Until sometime in November I don’t think I’ll have much time to craft a fresh blog. Life is presently in the way. Yesterday I tried cleaning up my e-mail mess on a newer computer (with little success, mind you.) I found this post I wrote on a different blog in 2007. While my thoughts about Hillary Clinton in a possible 2016 presidential run are unformed, the foundation of this piece still rings true.
SATURDAY, NOVEMBER 24, 2007
I’ve been thinking about this Hillary Clinton thing. You know, how she is in a horse race with other Democratic candidates, and how “she’s polarizing,” and how freely men and women call her a bitch.
For clarification, Mrs. Clinton is not my candidate of choice. Not because she’s polarizing or because I don’t believe she’s qualified. She hasn’t sold me on her platform. But I’m proud of her because she has tossed herself into the lion’s den of presidential politics. You go, girl.
But back to this bitch business. I wonder how many times I’ve been called a bitch? Was I a bitch because I have strapped “them” on and wrestled the proverbial bulls? Did I wear the title because I stood for my beliefs? Is it bitchy because I’m the boss and confident with decision making? I don’t know. However, I suspect that because I have refused (or been unable) to act subservient or lesser-than, that the bitch word has likely been attached to certain conversations about me.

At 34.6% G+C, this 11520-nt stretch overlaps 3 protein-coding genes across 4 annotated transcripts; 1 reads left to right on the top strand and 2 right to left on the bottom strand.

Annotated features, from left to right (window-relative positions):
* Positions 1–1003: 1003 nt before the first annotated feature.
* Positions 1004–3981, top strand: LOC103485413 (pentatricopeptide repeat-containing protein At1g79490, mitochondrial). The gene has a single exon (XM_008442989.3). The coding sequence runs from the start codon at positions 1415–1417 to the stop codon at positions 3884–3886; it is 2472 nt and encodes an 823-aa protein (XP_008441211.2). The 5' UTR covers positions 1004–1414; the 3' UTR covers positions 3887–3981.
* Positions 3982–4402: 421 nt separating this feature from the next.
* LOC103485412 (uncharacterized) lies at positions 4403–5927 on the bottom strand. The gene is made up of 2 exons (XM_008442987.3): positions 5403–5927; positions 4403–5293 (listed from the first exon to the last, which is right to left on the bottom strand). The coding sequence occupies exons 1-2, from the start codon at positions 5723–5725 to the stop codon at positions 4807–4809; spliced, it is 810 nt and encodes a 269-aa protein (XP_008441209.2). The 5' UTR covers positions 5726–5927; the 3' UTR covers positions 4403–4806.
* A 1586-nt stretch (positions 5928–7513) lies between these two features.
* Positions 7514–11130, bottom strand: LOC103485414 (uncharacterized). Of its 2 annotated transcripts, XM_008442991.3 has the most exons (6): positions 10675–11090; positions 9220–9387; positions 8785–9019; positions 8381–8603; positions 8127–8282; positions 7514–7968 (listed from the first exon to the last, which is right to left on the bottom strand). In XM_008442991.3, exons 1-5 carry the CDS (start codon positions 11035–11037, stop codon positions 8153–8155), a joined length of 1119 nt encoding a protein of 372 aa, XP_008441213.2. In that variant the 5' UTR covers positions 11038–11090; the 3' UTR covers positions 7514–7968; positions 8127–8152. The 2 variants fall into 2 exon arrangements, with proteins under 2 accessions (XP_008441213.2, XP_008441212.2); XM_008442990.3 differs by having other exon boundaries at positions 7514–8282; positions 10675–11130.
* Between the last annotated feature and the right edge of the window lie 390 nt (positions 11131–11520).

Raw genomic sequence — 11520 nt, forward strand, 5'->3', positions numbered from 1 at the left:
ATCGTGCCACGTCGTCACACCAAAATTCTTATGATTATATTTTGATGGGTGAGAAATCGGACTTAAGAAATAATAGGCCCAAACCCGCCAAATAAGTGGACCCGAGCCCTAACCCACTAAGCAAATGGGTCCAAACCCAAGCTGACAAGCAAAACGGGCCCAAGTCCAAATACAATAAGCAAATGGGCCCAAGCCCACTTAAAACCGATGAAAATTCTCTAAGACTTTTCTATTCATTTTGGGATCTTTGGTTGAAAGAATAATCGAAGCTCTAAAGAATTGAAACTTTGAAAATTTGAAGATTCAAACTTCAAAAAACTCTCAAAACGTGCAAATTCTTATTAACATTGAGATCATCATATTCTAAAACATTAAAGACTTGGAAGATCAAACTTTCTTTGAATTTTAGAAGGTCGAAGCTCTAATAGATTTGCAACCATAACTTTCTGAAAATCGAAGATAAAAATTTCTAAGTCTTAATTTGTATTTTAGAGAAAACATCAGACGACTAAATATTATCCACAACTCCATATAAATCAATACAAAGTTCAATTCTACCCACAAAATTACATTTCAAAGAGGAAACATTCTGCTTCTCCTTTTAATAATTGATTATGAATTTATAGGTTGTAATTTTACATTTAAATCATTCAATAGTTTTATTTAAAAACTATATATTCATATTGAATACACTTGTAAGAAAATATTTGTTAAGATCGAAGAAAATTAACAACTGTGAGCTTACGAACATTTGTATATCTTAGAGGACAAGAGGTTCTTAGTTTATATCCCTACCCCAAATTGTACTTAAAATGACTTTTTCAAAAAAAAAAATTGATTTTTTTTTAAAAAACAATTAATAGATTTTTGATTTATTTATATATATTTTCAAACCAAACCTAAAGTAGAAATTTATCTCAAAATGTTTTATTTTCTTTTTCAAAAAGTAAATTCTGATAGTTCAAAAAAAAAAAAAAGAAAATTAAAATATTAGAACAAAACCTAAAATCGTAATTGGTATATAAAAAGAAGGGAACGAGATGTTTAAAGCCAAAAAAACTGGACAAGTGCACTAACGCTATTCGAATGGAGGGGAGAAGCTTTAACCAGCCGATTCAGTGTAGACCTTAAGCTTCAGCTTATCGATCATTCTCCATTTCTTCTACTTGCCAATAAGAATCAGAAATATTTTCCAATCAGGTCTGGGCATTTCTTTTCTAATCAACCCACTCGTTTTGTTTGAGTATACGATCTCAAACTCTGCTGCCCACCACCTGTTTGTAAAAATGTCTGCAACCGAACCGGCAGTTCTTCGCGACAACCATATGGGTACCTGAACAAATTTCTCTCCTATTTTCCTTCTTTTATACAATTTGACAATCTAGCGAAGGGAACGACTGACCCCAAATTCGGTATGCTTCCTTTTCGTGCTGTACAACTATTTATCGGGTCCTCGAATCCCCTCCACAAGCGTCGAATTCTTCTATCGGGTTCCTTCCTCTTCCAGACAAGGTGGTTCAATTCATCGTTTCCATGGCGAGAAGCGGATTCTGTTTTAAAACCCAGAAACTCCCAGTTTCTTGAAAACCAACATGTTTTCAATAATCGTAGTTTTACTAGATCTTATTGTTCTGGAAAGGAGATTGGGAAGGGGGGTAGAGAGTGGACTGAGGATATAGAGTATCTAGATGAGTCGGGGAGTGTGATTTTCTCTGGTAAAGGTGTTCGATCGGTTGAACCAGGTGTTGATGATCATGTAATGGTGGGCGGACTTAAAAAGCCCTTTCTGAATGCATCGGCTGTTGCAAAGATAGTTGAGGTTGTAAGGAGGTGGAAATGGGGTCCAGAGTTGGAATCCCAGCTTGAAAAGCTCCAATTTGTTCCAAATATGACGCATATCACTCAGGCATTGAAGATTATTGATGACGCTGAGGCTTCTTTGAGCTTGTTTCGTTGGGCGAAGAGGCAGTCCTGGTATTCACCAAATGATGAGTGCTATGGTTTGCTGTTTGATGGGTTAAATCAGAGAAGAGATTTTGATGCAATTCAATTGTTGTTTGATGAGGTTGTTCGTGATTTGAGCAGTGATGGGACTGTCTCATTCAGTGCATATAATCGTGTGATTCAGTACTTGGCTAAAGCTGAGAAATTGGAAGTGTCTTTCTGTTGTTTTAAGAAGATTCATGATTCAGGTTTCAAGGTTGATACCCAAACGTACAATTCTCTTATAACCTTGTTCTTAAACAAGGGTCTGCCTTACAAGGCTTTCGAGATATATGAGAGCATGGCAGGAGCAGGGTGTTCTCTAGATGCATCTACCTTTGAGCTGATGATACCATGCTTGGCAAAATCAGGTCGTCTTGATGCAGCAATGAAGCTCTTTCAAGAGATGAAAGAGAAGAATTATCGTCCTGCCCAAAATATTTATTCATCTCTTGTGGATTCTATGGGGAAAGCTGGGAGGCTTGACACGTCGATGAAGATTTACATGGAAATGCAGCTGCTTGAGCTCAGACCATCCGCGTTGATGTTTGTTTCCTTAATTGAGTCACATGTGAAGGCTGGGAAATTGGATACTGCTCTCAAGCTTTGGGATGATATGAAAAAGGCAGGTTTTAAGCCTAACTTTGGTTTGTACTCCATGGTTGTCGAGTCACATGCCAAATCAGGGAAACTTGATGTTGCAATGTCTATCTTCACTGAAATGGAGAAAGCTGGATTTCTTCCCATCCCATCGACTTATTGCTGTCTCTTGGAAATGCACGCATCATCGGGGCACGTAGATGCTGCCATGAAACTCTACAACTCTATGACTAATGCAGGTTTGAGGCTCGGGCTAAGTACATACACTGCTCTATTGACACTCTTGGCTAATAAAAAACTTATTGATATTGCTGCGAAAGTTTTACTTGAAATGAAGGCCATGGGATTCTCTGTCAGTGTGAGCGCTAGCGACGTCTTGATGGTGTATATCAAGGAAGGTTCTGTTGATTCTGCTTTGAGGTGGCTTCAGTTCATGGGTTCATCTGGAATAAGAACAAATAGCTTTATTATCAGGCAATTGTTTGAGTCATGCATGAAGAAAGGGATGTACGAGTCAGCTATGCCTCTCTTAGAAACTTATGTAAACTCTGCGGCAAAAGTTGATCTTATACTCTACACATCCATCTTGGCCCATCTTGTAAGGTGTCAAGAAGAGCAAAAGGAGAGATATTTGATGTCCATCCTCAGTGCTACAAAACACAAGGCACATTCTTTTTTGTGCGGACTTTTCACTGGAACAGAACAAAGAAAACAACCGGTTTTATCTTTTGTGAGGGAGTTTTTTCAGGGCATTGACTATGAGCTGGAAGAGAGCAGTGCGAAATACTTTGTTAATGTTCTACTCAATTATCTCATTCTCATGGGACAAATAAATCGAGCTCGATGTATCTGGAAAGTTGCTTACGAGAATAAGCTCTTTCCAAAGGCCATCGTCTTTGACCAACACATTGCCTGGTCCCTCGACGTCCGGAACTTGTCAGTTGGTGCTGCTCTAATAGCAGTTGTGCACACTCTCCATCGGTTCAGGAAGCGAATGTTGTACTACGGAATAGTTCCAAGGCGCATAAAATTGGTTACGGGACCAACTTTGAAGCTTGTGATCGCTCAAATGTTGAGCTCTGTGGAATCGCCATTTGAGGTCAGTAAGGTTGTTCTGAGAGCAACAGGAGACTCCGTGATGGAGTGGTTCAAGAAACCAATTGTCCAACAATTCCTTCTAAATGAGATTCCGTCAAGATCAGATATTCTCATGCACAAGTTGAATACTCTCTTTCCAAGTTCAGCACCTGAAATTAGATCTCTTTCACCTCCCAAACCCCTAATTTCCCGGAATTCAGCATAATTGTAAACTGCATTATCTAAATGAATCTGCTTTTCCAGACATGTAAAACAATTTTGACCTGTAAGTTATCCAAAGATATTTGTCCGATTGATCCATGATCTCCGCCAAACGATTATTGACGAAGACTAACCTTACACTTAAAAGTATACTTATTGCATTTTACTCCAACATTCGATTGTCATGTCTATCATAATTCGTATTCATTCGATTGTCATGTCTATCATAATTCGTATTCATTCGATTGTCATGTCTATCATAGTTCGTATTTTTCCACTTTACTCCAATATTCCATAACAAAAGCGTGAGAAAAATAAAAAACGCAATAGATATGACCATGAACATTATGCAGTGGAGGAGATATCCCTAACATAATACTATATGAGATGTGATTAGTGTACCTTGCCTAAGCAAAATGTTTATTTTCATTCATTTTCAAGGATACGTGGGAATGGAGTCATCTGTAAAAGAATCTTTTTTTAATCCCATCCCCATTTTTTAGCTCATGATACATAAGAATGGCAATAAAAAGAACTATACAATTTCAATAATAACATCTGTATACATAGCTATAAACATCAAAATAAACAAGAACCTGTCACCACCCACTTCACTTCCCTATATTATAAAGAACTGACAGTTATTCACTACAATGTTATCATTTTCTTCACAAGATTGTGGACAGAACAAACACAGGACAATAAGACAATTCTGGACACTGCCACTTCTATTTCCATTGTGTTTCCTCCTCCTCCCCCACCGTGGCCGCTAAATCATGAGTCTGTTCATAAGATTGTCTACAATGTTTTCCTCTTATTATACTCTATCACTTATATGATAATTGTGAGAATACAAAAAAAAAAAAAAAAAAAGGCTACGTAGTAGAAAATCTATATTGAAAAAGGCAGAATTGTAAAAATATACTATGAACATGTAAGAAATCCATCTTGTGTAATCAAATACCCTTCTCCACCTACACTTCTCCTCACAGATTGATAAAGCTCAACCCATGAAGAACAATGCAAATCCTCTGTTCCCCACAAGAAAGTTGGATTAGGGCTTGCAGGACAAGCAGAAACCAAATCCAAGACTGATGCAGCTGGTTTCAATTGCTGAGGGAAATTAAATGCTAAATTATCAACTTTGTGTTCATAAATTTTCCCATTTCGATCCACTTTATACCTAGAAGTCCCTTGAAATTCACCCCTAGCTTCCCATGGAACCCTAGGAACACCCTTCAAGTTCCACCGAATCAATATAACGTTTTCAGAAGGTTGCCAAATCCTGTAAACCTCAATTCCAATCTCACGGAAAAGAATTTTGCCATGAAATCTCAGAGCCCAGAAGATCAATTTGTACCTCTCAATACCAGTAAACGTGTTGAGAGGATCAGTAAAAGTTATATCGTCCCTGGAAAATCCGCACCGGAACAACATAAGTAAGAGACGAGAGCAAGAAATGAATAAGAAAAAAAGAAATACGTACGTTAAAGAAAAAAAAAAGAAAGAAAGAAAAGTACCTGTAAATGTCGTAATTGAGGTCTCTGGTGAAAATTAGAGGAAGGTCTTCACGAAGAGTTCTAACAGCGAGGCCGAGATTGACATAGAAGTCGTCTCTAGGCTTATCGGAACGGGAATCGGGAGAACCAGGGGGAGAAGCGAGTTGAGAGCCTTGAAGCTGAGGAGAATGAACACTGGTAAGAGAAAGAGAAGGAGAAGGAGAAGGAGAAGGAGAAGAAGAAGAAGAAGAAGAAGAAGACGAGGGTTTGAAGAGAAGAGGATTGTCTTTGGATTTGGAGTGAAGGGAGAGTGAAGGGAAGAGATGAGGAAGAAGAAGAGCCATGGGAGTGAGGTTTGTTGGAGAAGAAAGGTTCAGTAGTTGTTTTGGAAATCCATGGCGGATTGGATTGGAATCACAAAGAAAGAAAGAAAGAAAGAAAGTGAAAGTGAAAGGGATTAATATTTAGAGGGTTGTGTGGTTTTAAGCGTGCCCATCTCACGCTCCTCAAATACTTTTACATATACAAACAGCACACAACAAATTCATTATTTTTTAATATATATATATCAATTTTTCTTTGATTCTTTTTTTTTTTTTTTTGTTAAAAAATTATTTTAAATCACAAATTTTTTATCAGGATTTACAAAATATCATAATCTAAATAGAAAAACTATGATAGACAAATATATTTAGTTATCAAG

Have I ever called another woman a bitch? Guilty as charged. I’ve regretted it every time. What makes me think I have the right to assume that another woman’s crankiness isn’t completely justified? And, yes, there are women who I’ve seen misconstrue power and behave badly—just like our buddies of the opposite sex. But only one in these circumstances is nailed with bitch.
Recently, a wealthy man said that what makes a person whole and successful is compassion. I guess he was simply saying that compassion towards others is good karma. I haven’t the foggiest as to whether it was his compassion that made him wealthy, but at least he brought the single most repetitive precept of Jesus Christ to the forefront, compassion.
I don’t know why these simple rules go unnoticed except that a sage woman once told me, “Charmaine, when you look at others you see them through your own soul first. So if there is darkness in your soul, your vision is unclear.” Don’t believe for a moment that I’ve mastered the art of a clear soul. I’ve an Irish temper that is wise to avoid fueling, and barely an ounce of patience flows through my veins. However, when I hear random shouts of “Bitch!” it makes me mindful of how I can better myself and the world in which I dwell.